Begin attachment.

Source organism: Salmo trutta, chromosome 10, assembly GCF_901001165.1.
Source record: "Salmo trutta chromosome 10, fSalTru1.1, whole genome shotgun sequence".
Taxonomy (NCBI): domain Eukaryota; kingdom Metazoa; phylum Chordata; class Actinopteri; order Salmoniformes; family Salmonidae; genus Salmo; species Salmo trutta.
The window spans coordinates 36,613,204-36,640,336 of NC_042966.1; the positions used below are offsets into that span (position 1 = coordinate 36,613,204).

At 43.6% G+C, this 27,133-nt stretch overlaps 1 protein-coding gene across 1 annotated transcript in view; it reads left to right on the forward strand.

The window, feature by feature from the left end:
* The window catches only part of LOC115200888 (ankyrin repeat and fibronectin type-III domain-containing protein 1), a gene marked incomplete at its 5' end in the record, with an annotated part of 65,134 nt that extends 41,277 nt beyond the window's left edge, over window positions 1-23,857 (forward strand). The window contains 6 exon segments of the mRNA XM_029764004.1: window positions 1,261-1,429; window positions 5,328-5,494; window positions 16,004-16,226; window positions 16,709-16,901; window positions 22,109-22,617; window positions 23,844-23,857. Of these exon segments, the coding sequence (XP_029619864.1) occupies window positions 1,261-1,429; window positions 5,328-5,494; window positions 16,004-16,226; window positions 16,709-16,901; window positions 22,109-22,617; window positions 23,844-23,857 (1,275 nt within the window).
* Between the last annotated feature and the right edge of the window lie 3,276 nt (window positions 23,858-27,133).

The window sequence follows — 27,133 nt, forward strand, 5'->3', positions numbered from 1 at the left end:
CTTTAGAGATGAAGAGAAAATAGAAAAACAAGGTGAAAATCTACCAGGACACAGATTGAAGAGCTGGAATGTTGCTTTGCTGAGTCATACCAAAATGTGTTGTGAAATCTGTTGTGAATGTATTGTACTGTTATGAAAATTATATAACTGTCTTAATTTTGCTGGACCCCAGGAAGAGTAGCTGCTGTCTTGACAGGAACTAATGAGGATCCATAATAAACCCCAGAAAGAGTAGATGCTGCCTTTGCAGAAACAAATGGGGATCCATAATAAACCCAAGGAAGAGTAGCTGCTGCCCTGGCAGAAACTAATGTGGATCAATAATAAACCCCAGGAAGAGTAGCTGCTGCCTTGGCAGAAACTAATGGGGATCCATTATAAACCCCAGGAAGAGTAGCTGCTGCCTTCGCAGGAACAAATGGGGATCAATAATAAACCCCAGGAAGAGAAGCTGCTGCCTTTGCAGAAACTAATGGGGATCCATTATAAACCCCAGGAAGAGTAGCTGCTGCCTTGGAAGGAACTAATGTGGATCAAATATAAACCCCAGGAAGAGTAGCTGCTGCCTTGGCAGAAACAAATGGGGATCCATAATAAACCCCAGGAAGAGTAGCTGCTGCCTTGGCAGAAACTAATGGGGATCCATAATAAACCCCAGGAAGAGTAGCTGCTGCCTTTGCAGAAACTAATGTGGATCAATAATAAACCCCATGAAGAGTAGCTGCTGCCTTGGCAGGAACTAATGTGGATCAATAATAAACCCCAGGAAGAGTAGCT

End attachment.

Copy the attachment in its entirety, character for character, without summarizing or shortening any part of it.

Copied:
Source organism: Salmo trutta, chromosome 10, assembly GCF_901001165.1.
Source record: "Salmo trutta chromosome 10, fSalTru1.1, whole genome shotgun sequence".
Taxonomy (NCBI): domain Eukaryota; kingdom Metazoa; phylum Chordata; class Actinopteri; order Salmoniformes; family Salmonidae; genus Salmo; species Salmo trutta.
The window spans coordinates 36,613,204-36,640,336 of NC_042966.1; the positions used below are offsets into that span (position 1 = coordinate 36,613,204).

At 43.6% G+C, this 27,133-nt stretch overlaps 1 protein-coding gene across 1 annotated transcript in view; it reads left to right on the forward strand.

The window, feature by feature from the left end:
* The window catches only part of LOC115200888 (ankyrin repeat and fibronectin type-III domain-containing protein 1), a gene marked incomplete at its 5' end in the record, with an annotated part of 65,134 nt that extends 41,277 nt beyond the window's left edge, over window positions 1-23,857 (forward strand). The window contains 6 exon segments of the mRNA XM_029764004.1: window positions 1,261-1,429; window positions 5,328-5,494; window positions 16,004-16,226; window positions 16,709-16,901; window positions 22,109-22,617; window positions 23,844-23,857. Of these exon segments, the coding sequence (XP_029619864.1) occupies window positions 1,261-1,429; window positions 5,328-5,494; window positions 16,004-16,226; window positions 16,709-16,901; window positions 22,109-22,617; window positions 23,844-23,857 (1,275 nt within the window).
* Between the last annotated feature and the right edge of the window lie 3,276 nt (window positions 23,858-27,133).

The window sequence follows — 27,133 nt, forward strand, 5'->3', positions numbered from 1 at the left end:
CTTTAGAGATGAAGAGAAAATAGAAAAACAAGGTGAAAATCTACCAGGACACAGATTGAAGAGCTGGAATGTTGCTTTGCTGAGTCATACCAAAATGTGTTGTGAAATCTGTTGTGAATGTATTGTACTGTTATGAAAATTATATAACTGTCTTAATTTTGCTGGACCCCAGGAAGAGTAGCTGCTGTCTTGACAGGAACTAATGAGGATCCATAATAAACCCCAGAAAGAGTAGATGCTGCCTTTGCAGAAACAAATGGGGATCCATAATAAACCCAAGGAAGAGTAGCTGCTGCCCTGGCAGAAACTAATGTGGATCAATAATAAACCCCAGGAAGAGTAGCTGCTGCCTTGGCAGAAACTAATGGGGATCCATTATAAACCCCAGGAAGAGTAGCTGCTGCCTTCGCAGGAACAAATGGGGATCAATAATAAACCCCAGGAAGAGAAGCTGCTGCCTTTGCAGAAACTAATGGGGATCCATTATAAACCCCAGGAAGAGTAGCTGCTGCCTTGGAAGGAACTAATGTGGATCAAATATAAACCCCAGGAAGAGTAGCTGCTGCCTTGGCAGAAACAAATGGGGATCCATAATAAACCCCAGGAAGAGTAGCTGCTGCCTTGGCAGAAACTAATGGGGATCCATAATAAACCCCAGGAAGAGTAGCTGCTGCCTTTGCAGAAACTAATGTGGATCAATAATAAACCCCATGAAGAGTAGCTGCTGCCTTGGCAGGAACTAATGTGGATCAATAATAAACCCCAGGAAGAGTAGCT